In 1974, sociologist Robert Morrison wrote a highly influential essay titled, What Works? Questions and Answers About Prison Reform, and concluded that nothing by way of reformation in prison works and that the very idea of prison reform was a sham. He argued that American society, frustrated with a growing crime rate, created numerous laws that dealt harshly with criminals. By 1979 Morrison had changed his mind, but by now this hard-line movement had taken a life of its own. This get-tough-with-criminals attitude still prevails when contrasted with efforts at reformation. As a result, the inmate populations in prisons are increasing to the point that the state and federal authorities can no longer cope with such a phenomenal increase. This trend has also spawned a private imprisonment industry whose shares are profitably traded on the Wall Street.
But the targeted criminal population did not vanish behind bars. More in, more out, eventually leads to an increase in the number of ex-offenders in the society. Thus the number of inmates released has increased from 424,000 in 1990 to 585,000 this year, according to Bureau of Justice statistics. For every inmate whose prison experience changes him for the better, there are a hundred others for whom it has worked towards a ruined life.
It is apparent from the above that something is gravely amiss in the American society. Before it gets completely out of hand, America needs to reflect on this situation and realign and reorder its priorities. Isn't it wise to provide a universal education, equally available across all races and ethnicities that emphasizes morals and values at school and at home? This by far seems to be a better solution, rather than spending millions more on the prison system. The results may not be as immediately apparent, but they will be far more enduring, producing decent citizens who work productively for themselves and society. But such a complete turn around of human personality is the reserve of faith and the systems associated with it. Unfortunately, secularist thought by its very nature is antagonistic to venturing into faith based teachings.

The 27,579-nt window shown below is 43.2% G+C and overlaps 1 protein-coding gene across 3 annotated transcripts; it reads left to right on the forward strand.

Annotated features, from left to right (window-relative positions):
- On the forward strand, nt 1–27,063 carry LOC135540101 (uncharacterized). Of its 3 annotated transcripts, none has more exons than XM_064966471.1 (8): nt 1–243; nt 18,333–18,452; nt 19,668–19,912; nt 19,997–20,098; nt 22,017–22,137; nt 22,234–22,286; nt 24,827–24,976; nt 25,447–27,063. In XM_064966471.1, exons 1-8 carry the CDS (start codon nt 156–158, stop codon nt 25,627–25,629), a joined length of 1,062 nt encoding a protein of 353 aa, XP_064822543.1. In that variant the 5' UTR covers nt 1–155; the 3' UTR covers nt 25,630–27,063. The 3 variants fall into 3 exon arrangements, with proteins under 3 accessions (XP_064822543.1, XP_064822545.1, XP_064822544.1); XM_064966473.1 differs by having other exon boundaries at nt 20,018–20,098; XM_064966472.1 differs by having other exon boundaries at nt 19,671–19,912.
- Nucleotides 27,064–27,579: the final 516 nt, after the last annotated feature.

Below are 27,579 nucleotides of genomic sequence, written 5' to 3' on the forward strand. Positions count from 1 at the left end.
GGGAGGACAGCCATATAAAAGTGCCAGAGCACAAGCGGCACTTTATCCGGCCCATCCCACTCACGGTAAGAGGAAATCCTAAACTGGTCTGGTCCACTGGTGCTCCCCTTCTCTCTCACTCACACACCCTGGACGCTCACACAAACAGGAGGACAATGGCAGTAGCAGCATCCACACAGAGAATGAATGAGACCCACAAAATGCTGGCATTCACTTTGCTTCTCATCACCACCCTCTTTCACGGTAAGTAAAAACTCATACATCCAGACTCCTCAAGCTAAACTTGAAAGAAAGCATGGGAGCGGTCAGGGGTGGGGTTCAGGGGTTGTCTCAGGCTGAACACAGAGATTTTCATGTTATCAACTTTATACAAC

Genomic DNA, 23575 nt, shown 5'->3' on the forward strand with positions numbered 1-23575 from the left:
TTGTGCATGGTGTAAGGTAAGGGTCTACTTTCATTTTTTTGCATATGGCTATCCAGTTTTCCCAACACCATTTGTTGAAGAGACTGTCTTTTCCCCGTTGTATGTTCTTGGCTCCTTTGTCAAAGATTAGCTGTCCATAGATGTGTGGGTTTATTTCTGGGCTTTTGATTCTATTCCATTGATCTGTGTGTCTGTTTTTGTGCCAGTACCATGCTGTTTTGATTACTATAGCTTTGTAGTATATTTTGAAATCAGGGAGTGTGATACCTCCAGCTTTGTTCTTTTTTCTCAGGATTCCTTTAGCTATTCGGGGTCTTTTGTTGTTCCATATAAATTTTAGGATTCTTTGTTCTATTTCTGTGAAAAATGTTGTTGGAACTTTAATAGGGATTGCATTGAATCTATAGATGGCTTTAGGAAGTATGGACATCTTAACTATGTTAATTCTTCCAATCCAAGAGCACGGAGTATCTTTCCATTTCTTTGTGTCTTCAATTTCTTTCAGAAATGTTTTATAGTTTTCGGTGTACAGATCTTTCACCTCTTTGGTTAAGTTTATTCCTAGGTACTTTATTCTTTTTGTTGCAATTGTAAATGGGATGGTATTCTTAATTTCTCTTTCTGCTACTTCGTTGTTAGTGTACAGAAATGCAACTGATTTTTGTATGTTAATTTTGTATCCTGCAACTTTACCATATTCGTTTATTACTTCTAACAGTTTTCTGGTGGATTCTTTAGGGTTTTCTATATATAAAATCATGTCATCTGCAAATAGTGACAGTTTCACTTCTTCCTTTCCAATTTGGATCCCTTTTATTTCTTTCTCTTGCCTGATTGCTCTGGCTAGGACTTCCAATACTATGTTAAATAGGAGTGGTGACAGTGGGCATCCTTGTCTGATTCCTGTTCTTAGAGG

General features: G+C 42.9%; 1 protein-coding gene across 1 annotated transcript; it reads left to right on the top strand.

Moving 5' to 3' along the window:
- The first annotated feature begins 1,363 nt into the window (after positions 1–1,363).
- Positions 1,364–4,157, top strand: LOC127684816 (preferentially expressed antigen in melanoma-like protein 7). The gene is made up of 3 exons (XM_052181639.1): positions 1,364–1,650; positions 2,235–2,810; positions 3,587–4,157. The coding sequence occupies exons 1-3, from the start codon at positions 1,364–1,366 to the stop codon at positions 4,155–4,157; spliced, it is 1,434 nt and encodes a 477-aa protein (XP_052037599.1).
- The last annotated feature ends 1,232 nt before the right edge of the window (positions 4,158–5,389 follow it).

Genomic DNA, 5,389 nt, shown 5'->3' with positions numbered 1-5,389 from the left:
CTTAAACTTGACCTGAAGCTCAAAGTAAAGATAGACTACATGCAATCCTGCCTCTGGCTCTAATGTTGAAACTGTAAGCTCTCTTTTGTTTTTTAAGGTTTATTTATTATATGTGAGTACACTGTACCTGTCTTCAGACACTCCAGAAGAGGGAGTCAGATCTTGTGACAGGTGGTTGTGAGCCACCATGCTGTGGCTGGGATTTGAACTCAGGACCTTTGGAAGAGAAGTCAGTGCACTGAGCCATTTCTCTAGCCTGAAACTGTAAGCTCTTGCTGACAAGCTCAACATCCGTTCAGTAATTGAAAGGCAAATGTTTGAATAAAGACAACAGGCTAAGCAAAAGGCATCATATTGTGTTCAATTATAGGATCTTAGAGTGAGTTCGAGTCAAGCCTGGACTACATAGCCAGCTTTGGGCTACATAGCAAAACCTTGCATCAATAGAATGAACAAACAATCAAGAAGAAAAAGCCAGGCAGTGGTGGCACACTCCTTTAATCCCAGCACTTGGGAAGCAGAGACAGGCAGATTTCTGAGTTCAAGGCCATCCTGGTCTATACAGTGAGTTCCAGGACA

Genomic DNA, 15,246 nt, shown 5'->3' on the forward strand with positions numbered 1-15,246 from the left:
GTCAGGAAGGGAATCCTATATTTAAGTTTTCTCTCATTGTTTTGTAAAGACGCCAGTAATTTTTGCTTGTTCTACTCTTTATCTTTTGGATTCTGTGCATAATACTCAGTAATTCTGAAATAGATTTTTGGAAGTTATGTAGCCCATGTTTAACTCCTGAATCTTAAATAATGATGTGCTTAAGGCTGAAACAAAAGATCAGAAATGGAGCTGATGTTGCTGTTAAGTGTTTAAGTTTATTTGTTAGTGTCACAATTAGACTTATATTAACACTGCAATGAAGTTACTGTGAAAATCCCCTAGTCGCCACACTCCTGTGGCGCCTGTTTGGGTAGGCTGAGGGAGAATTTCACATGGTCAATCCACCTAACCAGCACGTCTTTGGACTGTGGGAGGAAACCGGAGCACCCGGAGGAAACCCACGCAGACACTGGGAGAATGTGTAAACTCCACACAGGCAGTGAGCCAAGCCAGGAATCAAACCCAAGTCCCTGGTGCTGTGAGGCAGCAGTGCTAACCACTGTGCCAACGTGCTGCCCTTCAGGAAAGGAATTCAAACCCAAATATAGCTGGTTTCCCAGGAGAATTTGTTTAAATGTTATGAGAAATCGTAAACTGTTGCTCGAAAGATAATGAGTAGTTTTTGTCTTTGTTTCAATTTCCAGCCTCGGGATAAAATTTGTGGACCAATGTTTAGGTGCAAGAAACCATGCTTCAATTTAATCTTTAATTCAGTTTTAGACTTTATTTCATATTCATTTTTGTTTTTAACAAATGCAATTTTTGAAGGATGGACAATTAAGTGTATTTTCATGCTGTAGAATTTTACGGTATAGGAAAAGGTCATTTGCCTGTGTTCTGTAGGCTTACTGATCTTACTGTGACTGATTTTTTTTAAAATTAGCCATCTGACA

Still, for the immediate future, it is worthwhile for the American society to ask itself if in its striving to self-protect, it has actually weakened itself. The current policies have hurt minority communities. In fact, the damage may be even deeper since it fuels the notion that we can throw away human beings callously without actually caring for them. We must ask ourselves if it is morally justifiable to do so without much effort at salvaging them. A strategy of human reclamation would make sense in the long run not only for those locked down but also for the communities where they will eventually return.
From the available evidence, it is also clear that given the support of both the prisoners and staff, rehabilitation can work. This requires planning and great efforts to teach them job skills. Assistance must also be made to reintegrating them into the society that has become foreign to them. Fortunately, some prosecutors and court judges are now increasingly joining in this effort by tying punishment with rehabilitation and treatment. The prison authorities are providing some job skills but they need to be helped by a host of transition programs run by social workers, religious groups, prisoner advocates and in some cases, by ex-cons themselves outside of the prison walls. These programs should receive all the help from society at large.
Dr. Siraj Mufti currently serves as an Islamic consultant for the Correctional Corporation of America in Arizona. Previously he worked as a research professor at the University of Arizona and a chaplain with the U.S. Department of Justice.